You may have heard of the "Bilbao effect." It's used to describe what happens when a new cultural monument transforms a city. The term was inspired by the Guggenheim Museum that architect Frank Gehry designed for the city of Bilbao, Spain. What fewer people have heard of, but museum director Lyndel King considers equally important, is "the Weisman effect."
If you'd asked people on the campus, 'Was there an art museum here before 1993,' they would have scratched their heads. Now I don't think you'd get that response," King says.
Frank Gehry completed the original Weisman Art Museum in 1993, four years before his famous Bilbao museum. The shiny silver building, towering on the bank of the Mississippi, drew attention for curves and angles that defied reason. University of Minnesota President Bob Bruininks says it's become one of the university's iconic buildings:
If you take a poll of people on the streets of Minneapolis and St. Paul, they all have opinions about this building, and some of them like it and some of them don't," says Bruininks. "But I've never found a single person who walked through the front doors and wandered around the interior who didn't absolutely fall in love with this building and its magical connection to the Mississippi River."
Bruininks says the Weisman Art Museum is now the heart of cultural life on campus, and after 14 years, it needs to expand. Gehry's new design adds three more galleries, effectively doubling the space available to show work from the Weisman collection. That's a good thing, according to King, because while the Weisman has a collection of 20,000 objects, only 100 are currently on display.
"It still will be a drop in the bucket but it will be a huge increase in the number of things in the collection that people will be able to see."
One gallery will be devoted to ceramics. The University has amassed an extensive collection of pottery and ceramic art, thanks to internationally renowned potter and former faculty member Warren Mackenzie. A second gallery will showcase works of art on paper and photography. The third gallery will permanently house paintings by American Modernists such as Georgia O'Keeffe, Marsden Hartley and Charles Biederman. King says this gallery will give students an opportunity to see a work of art over and over.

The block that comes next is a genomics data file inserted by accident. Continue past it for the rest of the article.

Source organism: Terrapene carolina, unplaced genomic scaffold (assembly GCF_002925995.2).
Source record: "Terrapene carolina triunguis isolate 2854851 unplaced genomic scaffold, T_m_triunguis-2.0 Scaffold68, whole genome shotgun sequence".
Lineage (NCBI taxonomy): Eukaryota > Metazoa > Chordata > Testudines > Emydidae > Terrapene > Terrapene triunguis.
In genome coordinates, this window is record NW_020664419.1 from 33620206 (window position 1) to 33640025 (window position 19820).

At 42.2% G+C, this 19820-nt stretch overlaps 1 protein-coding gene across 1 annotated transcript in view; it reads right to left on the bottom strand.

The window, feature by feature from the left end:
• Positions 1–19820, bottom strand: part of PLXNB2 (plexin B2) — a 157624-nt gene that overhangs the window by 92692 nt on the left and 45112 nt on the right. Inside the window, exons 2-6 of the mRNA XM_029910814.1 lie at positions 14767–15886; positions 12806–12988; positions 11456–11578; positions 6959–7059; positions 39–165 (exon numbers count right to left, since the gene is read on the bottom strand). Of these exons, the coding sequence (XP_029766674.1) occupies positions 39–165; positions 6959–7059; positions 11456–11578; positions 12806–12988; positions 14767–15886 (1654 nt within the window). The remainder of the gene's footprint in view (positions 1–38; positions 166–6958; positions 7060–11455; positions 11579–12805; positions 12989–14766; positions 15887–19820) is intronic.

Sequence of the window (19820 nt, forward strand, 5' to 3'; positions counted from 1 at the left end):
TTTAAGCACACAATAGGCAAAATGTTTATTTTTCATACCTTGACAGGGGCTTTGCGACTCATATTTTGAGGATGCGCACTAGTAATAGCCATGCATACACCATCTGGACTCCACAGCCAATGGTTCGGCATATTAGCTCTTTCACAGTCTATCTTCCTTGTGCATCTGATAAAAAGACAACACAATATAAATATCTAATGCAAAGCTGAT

"They'll be able to come back every week, every month, several times a year and see the same thing," says King. "And that's what I think it takes to develop those kinds of relationships that I have with works of art. Having been a convert to art as a college student, having not ever been to a museum before I went to the university, I know it works."
In addition to the galleries, the expanded Weisman will have a new center for collaboration and creativity. Target Corporation contributed $2 million toward the center. Target Vice President Creative Director Minda Gralnek sees it as a place for future leaders, designers and thinkers of the world to learn the art of collaboration.
"We see this as a hotbed, a learning center, a breeding ground for thinkers of all disciplines to come together with artists and designers to innovate and to come up with solutions to make all of our lives better," Gralnek says. While the center for collaboration and creativity may make all of our lives better in the future, another part of the expansion will improve the life of the average museum patron as soon as it's built: the new Weisman cafe. Director Lyndel King says it's not just about food.
"We know that a lot of informal learning takes place between people who've just seen something and talk about it together, so the cafe will not only take care of those human needs for a rest and something to eat, but will also extend the visit and give people the opportunity for that kind of learning," King says.
Since completing the Weisman, Frank Gehry has gone on to design much bigger and much more expensive buildings all around the world. But he's agreed to devote some of his time to the University's mere $11.5 million expansion. His new design will extend his signature odd angles to the back of the museum, which faces the campus. King says the University is thankful Gehry agreed to return to building.
"It's a sculpture, and it's hard to imagine any other sculptor adding on to a sculptor's work of art," she says. "We see this building as a work of art in our collection, so we are really lucky that Frank is willing to do it. It's a very small project for what he's doing now in Abu Dhabi and LA and Manhattan, but I think he cares about this building."
King says having Gehry handle the expansion guarantees its success and ensures that it will remain a campus icon. King says the most important thing Gehry did when he built the Weisman was to make art and design a focus of University life. And in just a couple of years, the Weisman will have an even larger presence on campus. Like it or hate it, says King, you just can't ignore it.
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